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NHS Trusts (Financial Deficits)

Volume 569: debated on Tuesday 22 October 2013

4. What estimate he has made of the number of NHS Trusts forecasting a financial deficit at the end of 2013-14. (900586)

The Trust Development Authority and Monitor, for foundation trusts, indicate that there will be a financial surplus across the health care provider sector in 2013-14.

With so many NHS trusts in deficit and many missing their A and E targets, when will the Minister stop blaming everybody else and get a grip on the A and E crisis?

I am disappointed that the hon. Gentleman used a pre-prepared question and did not listen to my answer. Throughout the health care provider sector, over 80% of trusts and foundation trusts are in financial surplus, and the overall end-of-year forecast is pointing to a surplus of £109 million across the sector. To support hospitals through what can be very difficult winter periods, with flu and other seasonal problems, we have put in place measures including a £500 million fund for winter pressures. That will take the pressure off A and E—unlike in Wales, where the Welsh Administration are cutting the budget for the NHS. In Wales the NHS has failed to meet A and E waiting targets since 2009.

While I welcome the fact that the provider sector as a whole is in surplus, will my hon. Friend confirm that some trusts are indeed anticipating that they will be running deficits? Will he also confirm that the National Audit Office has estimated that up to 30% of acute hospital admissions would be avoidable if we had properly integrated services, and that that would allow us to deliver not only better financial management but, much more importantly, better quality care for patients?

My right hon. Friend is absolutely right to highlight the fact that a very small minority—20%—of trusts across the health care provider sector, including trusts and foundation trusts, are anticipating a deficit. Many of those trusts have a direct legacy of debt from the private finance initiative arrangements that the previous Government put in place. That is one of the direct legacies of the poor PFI deals that were arranged. He is absolutely right to highlight the importance of integrated and joined-up health care. That is exactly what the £500 million we are providing for winter pressures is designed to do by focusing on better preventive care to keep people out of hospital.

Trust balance sheets are bound to be affected by the resources allocated to the commissioning groups. On 12 June last year, I asked the then Minister for

“a clear assurance that he will not downgrade the importance of economic deprivation in his resource allocation formula”.

He told the House:

“Yes, I can give that assurance.”—[Official Report, 12 June 2012; Vol. 546, c. 167.]

Why is the Minister’s Department now consulting on doing precisely what the then Minister said he would not do and taking £230 million out of the budget for the north-east and Cumbria?

The right hon. Gentleman has perhaps misunderstood the information imparted on that occasion. It is very clear that the allocation formula is now independently set and NHS England has primary responsibility for it. There is legitimate concern. There is a 10% deprivation weighting for some of the poorest communities in-built into that formula. It is also important that we recognise that demographics and an ageing population are putting pressure on a lot of CCG budgets, but these are matters for NHS England.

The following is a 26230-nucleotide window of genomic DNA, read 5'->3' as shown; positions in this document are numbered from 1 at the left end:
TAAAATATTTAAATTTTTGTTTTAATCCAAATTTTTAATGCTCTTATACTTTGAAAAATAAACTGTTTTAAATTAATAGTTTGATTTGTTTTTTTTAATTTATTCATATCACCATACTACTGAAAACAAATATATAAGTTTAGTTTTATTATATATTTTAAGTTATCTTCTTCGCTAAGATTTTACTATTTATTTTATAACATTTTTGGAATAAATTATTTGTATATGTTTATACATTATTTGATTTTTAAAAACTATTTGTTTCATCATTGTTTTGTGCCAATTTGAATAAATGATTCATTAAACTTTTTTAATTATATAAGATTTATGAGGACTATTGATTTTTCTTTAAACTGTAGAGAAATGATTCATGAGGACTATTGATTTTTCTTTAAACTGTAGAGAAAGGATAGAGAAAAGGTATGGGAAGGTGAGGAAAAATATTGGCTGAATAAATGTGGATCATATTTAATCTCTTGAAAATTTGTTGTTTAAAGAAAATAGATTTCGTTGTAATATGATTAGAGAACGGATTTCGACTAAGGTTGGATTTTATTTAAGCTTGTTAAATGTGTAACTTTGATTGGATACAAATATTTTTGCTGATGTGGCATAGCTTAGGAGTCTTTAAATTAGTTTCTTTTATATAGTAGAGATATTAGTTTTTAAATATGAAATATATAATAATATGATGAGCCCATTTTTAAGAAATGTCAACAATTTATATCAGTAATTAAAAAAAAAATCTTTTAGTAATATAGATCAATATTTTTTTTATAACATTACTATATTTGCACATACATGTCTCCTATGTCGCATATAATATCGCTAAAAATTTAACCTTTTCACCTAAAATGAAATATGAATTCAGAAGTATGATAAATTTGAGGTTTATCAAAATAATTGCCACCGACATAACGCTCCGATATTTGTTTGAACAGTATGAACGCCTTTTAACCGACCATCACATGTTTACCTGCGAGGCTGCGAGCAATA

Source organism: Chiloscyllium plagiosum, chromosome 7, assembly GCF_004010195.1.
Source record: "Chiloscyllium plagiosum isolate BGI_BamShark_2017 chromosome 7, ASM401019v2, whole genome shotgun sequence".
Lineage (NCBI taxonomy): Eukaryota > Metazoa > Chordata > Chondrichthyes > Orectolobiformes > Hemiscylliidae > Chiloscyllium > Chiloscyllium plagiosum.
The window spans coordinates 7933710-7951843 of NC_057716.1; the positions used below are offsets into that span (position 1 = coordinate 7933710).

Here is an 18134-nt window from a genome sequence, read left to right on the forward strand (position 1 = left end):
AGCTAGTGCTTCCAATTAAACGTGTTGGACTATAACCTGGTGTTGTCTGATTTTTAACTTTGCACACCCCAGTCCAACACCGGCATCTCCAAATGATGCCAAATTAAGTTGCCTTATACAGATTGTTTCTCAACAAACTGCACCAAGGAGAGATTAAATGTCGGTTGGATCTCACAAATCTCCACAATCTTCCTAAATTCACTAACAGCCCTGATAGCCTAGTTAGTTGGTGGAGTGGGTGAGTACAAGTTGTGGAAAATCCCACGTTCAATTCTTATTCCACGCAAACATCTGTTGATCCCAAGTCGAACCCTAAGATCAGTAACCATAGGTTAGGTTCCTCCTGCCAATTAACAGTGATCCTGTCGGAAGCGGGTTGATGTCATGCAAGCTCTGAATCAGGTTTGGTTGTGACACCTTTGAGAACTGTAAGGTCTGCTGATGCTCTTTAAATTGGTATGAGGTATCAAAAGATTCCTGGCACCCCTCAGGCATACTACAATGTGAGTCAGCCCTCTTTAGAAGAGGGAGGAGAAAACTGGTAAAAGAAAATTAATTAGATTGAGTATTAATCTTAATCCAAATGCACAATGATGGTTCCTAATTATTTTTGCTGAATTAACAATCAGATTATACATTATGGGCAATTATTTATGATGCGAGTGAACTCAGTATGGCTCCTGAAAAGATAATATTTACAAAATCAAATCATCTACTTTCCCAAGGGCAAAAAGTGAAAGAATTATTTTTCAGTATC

As Morecambe Bay trust seeks to recover from its financial crisis, one of the options put forward by clinicians is for a new, acute hub hospital to be created south of Kendal to improve safety, access and financial efficiencies. It is bound to involve a capital cost to start off with. If the new hub hospital is the option chosen by clinicians, will my hon. Friend give it his backing politically and financially?

My hon. Friend will be aware that this is a matter for local commissioners to decide and it is not for Whitehall to impose solutions on them. There are issues and efficiencies that Morecambe Bay trust can drive by better managing its estate and reducing temporary staffing costs. The hospital and trust will, of course, want to look into those issues in improving their financial outlook and the quality of care they can provide for patients.

Whatever the Minister claims, the reality is that the Secretary of State has lost grip of NHS finances just as he has lost grip of the crisis in A and E. Earlier this month, we learned that half of all NHS hospital trusts are now predicting deficits—up from one in 12 last year. As a self-proclaimed champion of openness, will the Minister now commit to publishing those deficit figures monthly and guarantee that all NHS acute trusts will balance their books by the end of the year? It is a simple question—yes or no.

The hon. Lady is being economical with the figures. I indicated earlier that 70% of trusts and 89% of foundation trusts are predicted either to break even or end the year with a financial surplus. That is hardly a difficult position. Those trusts that have deficits are often a direct legacy of the PFI deals negotiated by the previous Government and the right hon. Member for Leigh (Andy Burnham) when he was Secretary of State. The sector as a whole is predicting £109 million of surplus. That is hardly a deficit. I know that the Labour party is not very good with figures and cannot add up, which is why this country is in such an economic mess, but the figures speak for themselves: £109 million of surplus is predicted for trusts and foundation trusts.